Beewatching’s Blog


Beating back the wilderness…
September 1, 2009, 12:45 pm
Filed under: 1

late summerThat’s what I tell my next door neighbor when I venture into the untamed southeast corner of my yard. This is the part of my overall plan I haven’t gotten to yet. The truth is, though, that I like having a little bit of jungle in my tiny corner of the world. (OK, I don’t really have a plan — I just look at what’s there and decide on the spot what should come next.)

Everyone should have a personal safari to explore. My jungle wasn’t always so unkempt. The previous owners even mowed grass there. At the back is an abandoned (to the animals) play fort, and the undergrowth almost hides the stepping stone path I began a few years ago. Ultimately, though, I will be hacking through with a scheme to build a shade-lovers civilization, making it a place where others dare to tread. There are already signs of progress: several small winterberry trees, daylilies, pachysandra procumbens, monarda (in the only patch of reliable sun along the south fence) and a lovely viburnum. This is where the fireflies live, so I have another reason to proceed slowly with my landscaping plans.

I HOSTA DO SOMETHING ABOUT THIS — A couple years back, I moved a few struggling little hosta plants into this southeast neighborhood, hoping that they wouldn’t be engulfed by the well-established lilies and Virginia creeper. Plant and forget — one of my mottos, so off I went to attend to my active corners. A season or two later, I took a look. A couple scoops of compost, a rainy season or two, and these transplants have grown to a size that reminds me of that alien plant in Little Shop of Horrors. I confronted these thugs and demanded, “Who are you, what have you done with the rest of my plants?” I exaggerate a little, but the monarda now grow parallel to the ground looking for a place to emerge beyond those umbrellas of leaves and finally turn their scarlet faces upward, desperate for sunlight. Walking on the path is next to impossible.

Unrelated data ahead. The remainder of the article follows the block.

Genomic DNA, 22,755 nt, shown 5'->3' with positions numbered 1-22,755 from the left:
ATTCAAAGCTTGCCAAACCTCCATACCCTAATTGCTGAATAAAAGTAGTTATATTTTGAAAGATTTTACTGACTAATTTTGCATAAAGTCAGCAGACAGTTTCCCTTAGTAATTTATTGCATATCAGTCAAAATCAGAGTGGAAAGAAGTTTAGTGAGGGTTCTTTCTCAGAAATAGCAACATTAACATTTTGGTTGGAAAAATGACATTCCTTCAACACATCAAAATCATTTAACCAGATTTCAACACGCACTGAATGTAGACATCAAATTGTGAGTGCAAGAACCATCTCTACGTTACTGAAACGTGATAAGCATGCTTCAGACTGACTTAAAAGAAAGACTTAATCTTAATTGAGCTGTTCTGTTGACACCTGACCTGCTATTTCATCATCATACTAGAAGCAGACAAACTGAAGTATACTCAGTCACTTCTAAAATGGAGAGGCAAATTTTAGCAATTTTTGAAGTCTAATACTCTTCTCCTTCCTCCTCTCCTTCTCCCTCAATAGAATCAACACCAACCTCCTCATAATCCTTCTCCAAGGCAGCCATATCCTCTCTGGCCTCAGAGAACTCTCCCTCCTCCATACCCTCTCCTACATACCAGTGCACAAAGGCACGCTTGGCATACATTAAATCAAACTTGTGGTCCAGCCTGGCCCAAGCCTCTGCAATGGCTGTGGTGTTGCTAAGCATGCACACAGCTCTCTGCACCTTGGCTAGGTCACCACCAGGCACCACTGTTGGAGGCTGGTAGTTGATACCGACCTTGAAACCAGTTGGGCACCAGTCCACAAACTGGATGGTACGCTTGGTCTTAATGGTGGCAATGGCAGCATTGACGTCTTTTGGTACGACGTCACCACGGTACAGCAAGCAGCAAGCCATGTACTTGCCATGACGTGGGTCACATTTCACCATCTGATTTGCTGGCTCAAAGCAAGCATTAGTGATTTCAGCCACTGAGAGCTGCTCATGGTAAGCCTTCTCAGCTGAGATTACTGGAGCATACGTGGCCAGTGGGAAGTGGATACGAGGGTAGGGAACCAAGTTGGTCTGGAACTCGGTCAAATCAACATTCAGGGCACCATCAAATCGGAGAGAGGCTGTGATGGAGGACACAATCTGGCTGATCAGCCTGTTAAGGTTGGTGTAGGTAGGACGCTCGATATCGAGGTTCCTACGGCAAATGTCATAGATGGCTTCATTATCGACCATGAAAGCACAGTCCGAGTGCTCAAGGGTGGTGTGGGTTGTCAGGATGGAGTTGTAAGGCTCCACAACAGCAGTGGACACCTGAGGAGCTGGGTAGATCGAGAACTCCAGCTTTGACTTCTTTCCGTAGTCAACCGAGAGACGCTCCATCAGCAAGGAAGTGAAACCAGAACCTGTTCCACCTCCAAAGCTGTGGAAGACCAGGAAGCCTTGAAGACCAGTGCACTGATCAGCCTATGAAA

I could move those hulks again, but if they take this well to transplanting, who knows how many other species they’ll displace? So, I have decided to leave them as is. Maybe I’ll make a summer home under them, setting up a little table and serving lemonade to lost travelers, under skylights thoughtfully provided by leaf-snacking slugs.

In reality, the biggest hosta plants I’ve ever seen are in front of a nursing home in Haddon Heights. Those are several feet high and at least five feet wide, a Seiboldiana variety, I guess. You could hide bodies in there. But don’t. (I just watched Little Shop of Horrors again recently.)

This photo shows part of the front yard, in case you’re wondering. You can’t see it here, but just the other side of the juniper, another expanding hosta awaits its opportunity. Like The Blob, but much prettier. Don’t turn your back.

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1 Comment so far
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Great Blog!……There’s always something here to make me laugh…Keep doing what ya do 🙂

Comment by Tsquare




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